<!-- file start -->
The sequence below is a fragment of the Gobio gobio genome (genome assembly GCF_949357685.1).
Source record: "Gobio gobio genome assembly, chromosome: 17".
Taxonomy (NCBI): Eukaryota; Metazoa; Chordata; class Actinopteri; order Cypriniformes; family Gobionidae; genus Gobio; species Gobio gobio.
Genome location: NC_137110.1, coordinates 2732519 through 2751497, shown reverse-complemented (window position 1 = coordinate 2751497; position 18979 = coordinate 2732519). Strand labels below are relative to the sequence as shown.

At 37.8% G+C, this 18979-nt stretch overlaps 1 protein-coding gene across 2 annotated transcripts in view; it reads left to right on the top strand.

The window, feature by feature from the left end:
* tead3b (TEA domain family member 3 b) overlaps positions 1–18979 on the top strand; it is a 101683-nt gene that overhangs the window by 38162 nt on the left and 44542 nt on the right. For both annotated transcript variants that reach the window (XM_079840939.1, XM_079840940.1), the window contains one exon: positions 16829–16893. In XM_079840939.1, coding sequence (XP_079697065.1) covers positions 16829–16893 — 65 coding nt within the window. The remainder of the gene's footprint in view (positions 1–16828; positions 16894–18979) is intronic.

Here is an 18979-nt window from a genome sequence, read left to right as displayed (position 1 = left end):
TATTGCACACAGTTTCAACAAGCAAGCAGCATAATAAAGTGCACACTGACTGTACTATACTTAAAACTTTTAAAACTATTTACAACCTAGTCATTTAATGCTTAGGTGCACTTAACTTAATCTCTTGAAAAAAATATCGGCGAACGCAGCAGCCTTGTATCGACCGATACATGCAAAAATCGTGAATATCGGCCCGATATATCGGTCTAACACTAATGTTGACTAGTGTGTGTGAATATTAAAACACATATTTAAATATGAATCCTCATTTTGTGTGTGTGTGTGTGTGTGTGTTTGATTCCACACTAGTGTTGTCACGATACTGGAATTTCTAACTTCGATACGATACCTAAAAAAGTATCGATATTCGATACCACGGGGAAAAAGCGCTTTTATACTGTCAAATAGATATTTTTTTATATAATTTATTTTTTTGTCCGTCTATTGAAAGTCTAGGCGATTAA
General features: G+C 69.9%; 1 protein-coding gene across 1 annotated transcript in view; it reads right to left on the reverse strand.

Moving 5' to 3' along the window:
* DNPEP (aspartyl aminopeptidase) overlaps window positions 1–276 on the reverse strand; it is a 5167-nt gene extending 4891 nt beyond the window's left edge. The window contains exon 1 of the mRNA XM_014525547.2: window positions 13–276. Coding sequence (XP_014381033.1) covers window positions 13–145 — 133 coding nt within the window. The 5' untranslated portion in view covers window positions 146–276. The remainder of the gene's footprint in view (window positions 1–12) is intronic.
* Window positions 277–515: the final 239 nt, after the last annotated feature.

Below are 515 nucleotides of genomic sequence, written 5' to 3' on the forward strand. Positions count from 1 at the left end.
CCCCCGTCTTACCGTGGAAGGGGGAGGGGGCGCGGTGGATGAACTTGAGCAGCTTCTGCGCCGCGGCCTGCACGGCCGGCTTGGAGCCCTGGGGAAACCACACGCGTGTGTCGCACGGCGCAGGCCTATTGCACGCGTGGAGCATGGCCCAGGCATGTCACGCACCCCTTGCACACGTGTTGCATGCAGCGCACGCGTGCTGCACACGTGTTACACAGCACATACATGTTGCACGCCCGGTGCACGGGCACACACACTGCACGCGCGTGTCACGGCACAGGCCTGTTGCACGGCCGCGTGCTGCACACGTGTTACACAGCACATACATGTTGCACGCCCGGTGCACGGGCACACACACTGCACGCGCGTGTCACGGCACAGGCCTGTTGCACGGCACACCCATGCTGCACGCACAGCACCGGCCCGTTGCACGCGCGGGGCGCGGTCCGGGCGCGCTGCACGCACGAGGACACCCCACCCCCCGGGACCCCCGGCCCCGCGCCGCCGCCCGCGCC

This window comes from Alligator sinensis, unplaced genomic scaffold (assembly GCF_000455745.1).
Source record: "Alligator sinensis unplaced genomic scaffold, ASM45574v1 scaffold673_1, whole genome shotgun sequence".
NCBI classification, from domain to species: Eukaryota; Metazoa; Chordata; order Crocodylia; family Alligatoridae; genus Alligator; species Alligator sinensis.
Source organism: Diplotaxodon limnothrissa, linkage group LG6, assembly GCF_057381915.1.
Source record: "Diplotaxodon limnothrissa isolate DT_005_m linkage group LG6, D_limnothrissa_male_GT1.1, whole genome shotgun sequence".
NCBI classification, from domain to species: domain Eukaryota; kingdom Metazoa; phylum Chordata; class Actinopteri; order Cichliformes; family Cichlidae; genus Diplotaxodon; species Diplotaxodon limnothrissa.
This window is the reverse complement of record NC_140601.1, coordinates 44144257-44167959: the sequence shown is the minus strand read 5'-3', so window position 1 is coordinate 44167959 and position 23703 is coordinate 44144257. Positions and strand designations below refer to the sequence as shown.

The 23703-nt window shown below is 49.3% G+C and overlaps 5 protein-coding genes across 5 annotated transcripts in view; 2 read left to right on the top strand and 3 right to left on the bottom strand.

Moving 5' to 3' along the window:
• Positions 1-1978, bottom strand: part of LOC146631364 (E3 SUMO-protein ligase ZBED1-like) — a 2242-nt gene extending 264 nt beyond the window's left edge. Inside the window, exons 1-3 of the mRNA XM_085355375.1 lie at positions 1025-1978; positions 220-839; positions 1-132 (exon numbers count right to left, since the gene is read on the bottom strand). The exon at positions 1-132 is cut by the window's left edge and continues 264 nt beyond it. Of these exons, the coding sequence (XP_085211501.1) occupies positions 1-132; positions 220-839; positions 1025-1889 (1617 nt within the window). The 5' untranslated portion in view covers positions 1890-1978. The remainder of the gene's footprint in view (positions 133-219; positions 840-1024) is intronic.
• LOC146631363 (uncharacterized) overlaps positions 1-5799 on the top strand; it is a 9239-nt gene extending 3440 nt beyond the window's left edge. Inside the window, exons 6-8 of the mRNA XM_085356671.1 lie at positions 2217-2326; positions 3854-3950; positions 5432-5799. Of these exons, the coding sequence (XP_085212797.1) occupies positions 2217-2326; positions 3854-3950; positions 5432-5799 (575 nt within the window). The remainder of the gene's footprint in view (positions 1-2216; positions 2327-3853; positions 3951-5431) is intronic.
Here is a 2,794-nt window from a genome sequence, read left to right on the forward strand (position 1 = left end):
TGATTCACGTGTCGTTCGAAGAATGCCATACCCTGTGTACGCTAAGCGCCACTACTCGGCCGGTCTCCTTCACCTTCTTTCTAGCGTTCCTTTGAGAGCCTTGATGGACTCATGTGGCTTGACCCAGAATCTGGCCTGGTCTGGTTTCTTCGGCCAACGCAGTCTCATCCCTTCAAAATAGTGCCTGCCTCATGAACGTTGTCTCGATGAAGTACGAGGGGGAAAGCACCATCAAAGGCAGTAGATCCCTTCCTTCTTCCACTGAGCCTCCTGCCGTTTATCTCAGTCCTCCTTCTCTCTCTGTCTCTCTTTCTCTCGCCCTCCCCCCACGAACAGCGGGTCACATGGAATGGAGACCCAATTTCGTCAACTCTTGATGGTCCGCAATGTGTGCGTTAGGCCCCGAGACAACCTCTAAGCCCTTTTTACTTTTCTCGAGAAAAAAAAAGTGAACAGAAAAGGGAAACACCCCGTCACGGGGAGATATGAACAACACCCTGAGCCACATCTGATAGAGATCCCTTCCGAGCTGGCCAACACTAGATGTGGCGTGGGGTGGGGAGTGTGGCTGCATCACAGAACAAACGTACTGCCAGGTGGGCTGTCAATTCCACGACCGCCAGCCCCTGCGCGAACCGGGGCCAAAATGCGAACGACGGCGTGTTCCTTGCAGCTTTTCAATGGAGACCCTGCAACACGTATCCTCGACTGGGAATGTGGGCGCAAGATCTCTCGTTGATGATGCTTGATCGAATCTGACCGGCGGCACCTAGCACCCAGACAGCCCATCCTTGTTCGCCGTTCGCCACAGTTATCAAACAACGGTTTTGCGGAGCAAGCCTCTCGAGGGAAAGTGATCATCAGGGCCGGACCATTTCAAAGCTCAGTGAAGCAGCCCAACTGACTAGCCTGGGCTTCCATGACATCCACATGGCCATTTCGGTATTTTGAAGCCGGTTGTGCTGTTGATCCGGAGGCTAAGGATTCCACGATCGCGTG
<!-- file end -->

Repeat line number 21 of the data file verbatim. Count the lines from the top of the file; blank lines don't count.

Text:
NCBI classification, from domain to species: domain Eukaryota; kingdom Metazoa; phylum Chordata; class Actinopteri; order Cichliformes; family Cichlidae; genus Diplotaxodon; species Diplotaxodon limnothrissa.